Once you give up on trying to understand the story, you can focus more on what the story is trying to say. And it says a lot of important things.

At the heart of it, Slaughterhouse-Five is a war story, and although there are a lot of comedic elements to it, the recurring reminder of death (so it goes) is through it. The awful events of Dresden seriously affects Billy Pilgrim, so much that it distorts his reality through post-traumatic stress. Vonnegut paints it clear that he does not condone war at all, and that although this is a work of fiction, the self-referencing in the times of war shows that he knows what he’s talking about.

Then there’s the concept of time. And the helplessness you have against it. Billy Pilgrim is zapped around time without having any control over it, but there’s some hope within it. As time is presented as non-linear, yet set completely in stone, the Tralfamadorians remind us although we can chose to dwell on the bad times presented at us, we should also remember the good. Or Vonnegut could be saying that this is just an excuse for ignoring the horrors in front of us.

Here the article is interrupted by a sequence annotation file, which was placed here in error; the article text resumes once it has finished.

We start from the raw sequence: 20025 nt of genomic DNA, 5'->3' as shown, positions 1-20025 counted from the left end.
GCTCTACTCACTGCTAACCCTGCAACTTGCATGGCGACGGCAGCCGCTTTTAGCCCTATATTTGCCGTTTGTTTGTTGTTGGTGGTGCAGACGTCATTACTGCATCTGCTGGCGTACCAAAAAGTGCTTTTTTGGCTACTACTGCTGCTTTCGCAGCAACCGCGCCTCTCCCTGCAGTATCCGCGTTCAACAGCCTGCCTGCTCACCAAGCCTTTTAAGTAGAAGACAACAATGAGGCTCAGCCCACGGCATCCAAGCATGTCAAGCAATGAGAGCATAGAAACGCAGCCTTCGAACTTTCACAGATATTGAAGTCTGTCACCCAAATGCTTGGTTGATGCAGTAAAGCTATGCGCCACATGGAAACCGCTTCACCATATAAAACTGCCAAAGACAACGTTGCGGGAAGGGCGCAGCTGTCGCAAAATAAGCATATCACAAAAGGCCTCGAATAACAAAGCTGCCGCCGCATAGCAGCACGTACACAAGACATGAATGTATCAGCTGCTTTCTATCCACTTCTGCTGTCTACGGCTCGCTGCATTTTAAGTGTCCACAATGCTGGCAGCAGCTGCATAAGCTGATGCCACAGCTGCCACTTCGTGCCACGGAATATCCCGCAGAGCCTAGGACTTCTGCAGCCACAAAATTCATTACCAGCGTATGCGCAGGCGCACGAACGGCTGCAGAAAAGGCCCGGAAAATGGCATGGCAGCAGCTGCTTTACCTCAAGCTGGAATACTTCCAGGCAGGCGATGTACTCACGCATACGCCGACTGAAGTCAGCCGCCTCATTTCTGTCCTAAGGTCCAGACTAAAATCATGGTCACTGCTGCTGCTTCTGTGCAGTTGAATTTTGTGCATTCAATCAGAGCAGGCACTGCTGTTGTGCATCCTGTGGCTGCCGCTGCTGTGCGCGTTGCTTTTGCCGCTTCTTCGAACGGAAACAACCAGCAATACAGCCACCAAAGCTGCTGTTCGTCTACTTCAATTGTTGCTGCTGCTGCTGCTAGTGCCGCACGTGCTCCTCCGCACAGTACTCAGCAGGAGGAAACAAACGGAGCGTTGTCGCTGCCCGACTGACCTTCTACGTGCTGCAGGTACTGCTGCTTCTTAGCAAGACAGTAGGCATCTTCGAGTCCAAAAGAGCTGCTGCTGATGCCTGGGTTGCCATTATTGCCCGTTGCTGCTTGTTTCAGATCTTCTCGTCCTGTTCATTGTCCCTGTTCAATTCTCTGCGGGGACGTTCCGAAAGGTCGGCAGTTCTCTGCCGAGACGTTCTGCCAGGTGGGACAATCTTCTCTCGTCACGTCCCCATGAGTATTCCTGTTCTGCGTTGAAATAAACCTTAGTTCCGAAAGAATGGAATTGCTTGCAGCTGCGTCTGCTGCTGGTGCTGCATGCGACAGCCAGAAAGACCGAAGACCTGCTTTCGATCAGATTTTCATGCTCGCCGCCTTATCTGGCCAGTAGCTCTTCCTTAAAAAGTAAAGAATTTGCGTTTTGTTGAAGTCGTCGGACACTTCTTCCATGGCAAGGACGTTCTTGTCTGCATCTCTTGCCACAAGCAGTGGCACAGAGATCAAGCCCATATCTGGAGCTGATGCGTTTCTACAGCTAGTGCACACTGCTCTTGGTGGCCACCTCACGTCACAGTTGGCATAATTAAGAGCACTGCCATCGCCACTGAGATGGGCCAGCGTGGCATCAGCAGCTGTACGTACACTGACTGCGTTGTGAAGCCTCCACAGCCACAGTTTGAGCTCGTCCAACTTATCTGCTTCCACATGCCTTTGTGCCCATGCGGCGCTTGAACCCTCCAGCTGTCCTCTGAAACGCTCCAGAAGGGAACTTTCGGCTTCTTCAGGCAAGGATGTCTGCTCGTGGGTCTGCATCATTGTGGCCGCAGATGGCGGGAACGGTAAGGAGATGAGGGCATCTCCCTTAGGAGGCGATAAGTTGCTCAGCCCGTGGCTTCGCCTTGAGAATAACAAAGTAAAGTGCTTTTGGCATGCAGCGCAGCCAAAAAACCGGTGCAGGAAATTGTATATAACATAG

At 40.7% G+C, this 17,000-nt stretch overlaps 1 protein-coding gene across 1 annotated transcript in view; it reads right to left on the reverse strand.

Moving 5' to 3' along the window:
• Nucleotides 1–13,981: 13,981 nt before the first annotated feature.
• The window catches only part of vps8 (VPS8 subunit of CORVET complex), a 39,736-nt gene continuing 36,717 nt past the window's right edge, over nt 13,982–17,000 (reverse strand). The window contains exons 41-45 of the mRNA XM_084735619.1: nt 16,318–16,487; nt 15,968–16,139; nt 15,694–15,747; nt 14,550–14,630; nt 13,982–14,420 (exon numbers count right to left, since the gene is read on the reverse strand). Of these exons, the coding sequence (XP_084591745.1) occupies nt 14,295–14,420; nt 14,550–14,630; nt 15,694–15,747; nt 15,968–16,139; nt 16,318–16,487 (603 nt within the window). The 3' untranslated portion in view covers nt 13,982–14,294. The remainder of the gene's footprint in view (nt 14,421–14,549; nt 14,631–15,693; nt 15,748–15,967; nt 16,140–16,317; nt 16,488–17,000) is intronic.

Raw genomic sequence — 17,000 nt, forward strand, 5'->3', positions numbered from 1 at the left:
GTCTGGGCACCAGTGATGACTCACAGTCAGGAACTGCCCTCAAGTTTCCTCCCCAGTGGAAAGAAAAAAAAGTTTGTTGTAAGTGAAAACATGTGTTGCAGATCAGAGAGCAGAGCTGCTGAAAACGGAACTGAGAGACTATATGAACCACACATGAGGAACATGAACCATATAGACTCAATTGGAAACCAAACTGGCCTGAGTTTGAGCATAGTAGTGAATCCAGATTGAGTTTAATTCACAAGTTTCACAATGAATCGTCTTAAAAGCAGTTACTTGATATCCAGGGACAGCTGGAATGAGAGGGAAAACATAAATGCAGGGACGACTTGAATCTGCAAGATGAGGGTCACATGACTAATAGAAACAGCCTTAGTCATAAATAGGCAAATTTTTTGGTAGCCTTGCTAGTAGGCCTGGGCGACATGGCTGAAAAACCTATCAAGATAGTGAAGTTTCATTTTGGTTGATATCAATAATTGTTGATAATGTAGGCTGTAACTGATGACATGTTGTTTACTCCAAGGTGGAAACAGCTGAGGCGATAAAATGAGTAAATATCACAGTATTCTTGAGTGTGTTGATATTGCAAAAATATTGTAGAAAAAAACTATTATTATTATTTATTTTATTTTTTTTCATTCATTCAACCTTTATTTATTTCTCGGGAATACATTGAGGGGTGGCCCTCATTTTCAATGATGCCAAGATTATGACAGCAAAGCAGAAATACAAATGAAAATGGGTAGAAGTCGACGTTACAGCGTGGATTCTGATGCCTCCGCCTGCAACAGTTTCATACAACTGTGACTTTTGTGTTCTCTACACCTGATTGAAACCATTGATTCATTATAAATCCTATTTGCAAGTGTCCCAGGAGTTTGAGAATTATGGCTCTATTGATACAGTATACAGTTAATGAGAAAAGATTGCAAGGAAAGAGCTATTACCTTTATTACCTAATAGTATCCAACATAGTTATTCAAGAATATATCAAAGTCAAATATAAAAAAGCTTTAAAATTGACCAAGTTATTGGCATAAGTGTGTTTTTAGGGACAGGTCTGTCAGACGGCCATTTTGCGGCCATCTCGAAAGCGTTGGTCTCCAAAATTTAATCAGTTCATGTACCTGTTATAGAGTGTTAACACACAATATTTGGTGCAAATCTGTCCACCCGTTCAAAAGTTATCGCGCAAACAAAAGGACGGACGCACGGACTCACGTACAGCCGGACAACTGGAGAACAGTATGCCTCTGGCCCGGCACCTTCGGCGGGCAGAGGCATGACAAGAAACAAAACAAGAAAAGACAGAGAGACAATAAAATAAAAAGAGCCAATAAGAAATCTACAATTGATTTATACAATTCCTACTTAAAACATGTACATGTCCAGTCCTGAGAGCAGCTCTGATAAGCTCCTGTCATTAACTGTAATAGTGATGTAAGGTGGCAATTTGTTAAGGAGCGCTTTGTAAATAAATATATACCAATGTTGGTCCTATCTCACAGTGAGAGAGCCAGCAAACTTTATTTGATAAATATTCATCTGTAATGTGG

Different people will take different things from Slaughterhouse-Five, just as people have different opinions on Billy Pilgrim. Was he deluded? Suffering from post-traumatic stress? Or did he really see aliens? With the blurred lines between fiction, genres, and reality, we will never know, but Vonnegut gives us plenty to think about.

Rating: 8/10

Tuesday, 23 June 2015

Asking the Big Questions

Can society ever be fixed? That’s the central question in the two TV shows I’m watching: Humans on Channel 4 and Psycho-Pass on Netflix. In terms of format, neither of these shows have anything in common, Humans is a British drama set  in the not-so-distant future, while Psycho-Pass is a Japanese anime set in a dystopian future.


Humans takes place in a world very much like ours, but with one small addition: there exists a type of Artificial Intelligence called Synths. They look human, they act human; and they do your washing, your shopping, and look after your kids. But it’s ok, because they can’t feel. Psycho-Pass is about a future world where the overarching Sibyl System is in control, where everyone has a Psycho-Pass, which measures everyone’s mental health, and gives them a “Criminal Coefficient”, if you’re above a certain value you are a “latent criminal”, that is you have the potential to commit a crime and you’re a risk to society. It’s then the law enforcement job to neutralise latent criminals before they commit a crime for the protection of society.